the names of the variants deemed “misleading” or “stigmatising”, renamed by the WHO

CYNTHIA S. GOLDSMITH, RUSSELL RE/VIA REUTERS An electron microscopic (EM) image shows mature, oval-shaped monkeypox virus particles as well as crescents and spherical particles of immature virions, obtained from a clinical human skin sample associated with the 2003 prairie dog outbreak in this undated image obtained by Reuters on May 18, 2022. Cynthia S. Goldsmith, Russell Regnery/CDC/Handout via REUTERS THIS IMAGE HAS BEEN SUPPLIED BY A THIRD PARTY.

CYNTHIA S. GOLDSMITH, RUSSELL RE/VIA REUTERS

(Illustrative photo: the monkeypox virus studied under a microscope)

HEALTH – The World Health Organization (WHO) announced on Friday August 12 that it had renamed the variants of monkeypox, replacing the names of African regions with Roman numerals, which were deemed to be stigmatizing.

These new variant names make it possible to take note of the current reality of the disease. While this has long been limited to around ten African countries, the vast majority of new cases have been detected this year elsewhere in the world, in particular in the United States, Europe and Brazil.

In a press release, the WHO also indicates that it is conducting a broad online consultative process to change the name of the disease, also deemed misleading and discriminatory, since the virus is not linked only to monkeys but has been demonstrated in many animals, especially rodents.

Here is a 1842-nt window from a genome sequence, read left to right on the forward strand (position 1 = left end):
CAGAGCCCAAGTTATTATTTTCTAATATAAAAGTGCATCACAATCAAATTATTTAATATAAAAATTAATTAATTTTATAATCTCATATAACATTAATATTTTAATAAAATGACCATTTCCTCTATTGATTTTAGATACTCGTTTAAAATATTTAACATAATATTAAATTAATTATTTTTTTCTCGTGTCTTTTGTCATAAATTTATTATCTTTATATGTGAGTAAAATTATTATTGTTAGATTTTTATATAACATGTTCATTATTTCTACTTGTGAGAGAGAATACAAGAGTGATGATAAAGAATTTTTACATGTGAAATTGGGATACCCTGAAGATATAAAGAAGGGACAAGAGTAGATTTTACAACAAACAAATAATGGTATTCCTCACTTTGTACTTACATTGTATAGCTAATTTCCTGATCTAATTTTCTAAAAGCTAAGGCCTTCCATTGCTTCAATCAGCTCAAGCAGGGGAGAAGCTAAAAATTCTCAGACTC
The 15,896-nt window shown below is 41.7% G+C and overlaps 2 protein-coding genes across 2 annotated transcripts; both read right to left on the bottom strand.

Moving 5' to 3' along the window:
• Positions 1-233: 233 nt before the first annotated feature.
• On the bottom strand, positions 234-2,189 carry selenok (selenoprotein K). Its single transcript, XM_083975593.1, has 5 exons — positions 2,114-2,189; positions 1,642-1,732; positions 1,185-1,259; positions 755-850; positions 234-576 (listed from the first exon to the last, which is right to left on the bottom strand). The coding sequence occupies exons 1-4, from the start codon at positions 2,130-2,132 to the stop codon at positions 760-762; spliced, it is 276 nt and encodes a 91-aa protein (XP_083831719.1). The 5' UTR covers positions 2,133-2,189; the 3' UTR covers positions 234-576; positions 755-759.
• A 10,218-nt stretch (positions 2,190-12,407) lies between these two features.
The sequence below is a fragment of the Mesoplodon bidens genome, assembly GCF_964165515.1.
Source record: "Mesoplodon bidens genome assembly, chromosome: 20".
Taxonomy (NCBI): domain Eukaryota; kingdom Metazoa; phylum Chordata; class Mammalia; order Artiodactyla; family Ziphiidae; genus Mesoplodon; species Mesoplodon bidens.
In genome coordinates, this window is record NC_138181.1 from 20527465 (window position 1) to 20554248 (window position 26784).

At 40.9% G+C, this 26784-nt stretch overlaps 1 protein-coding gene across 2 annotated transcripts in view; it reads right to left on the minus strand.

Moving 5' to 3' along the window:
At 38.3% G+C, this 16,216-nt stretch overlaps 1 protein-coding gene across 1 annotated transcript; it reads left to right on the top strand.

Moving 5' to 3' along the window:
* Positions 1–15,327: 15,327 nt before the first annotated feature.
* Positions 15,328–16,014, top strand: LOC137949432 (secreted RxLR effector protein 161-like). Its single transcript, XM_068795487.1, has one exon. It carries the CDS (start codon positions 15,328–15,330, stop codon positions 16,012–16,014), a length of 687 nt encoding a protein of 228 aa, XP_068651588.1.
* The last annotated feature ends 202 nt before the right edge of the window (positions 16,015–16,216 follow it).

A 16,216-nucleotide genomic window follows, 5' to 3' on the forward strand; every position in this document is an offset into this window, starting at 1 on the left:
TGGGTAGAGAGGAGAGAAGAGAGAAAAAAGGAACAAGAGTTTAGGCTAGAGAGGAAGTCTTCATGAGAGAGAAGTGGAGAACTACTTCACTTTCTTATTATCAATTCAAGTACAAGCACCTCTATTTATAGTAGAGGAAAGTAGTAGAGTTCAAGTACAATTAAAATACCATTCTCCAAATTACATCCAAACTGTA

Implement “a nomenclature that is neither discriminatory nor stigmatizing”

As for the variants, also called clades, they were named until now after regions or countries of Africa, with the West African strain and that of the Congo Basin (Central Africa ), the second being much more deadly than its cousin.

At the beginning of June, about thirty scientists, many from Africa, thus wrote a forum to ask to change these names, judging it urgent to set up “a nomenclature that is neither discriminatory nor stigmatizing”.

They were heard by the WHO, which brought together virologists and public health experts on August 8 to reach a consensus on a new terminology. “A consensus has been reached to designate the former Congo Basin (Central Africa) clade as clade one (I) and the former West African clade as clade two (II)”the WHO said on Friday.

Twelve deaths reported worldwide

In addition, “It has been agreed that clade II consists of two subclades. (…) Thus, the new naming convention includes clade I, clade IIa and clade IIb, the latter referring primarily to the group of variants that are circulating widely in the global outbreak of 2022”, the WHO added. The new clade names take effect immediately.

The name of the disease – monkeypox – is the legacy of the conditions in which the disease was discovered in the 1950s: Danish researchers had discovered it in monkeys in their laboratory.

Worldwide, more than 31,665 cases and 12 deaths have been reported, according to the WHO, which triggered its highest level of alert at the end of July in order to strengthen the fight against the disease.

See also on The HuffPost: Monkey pox: in Paris, this already saturated vaccination center

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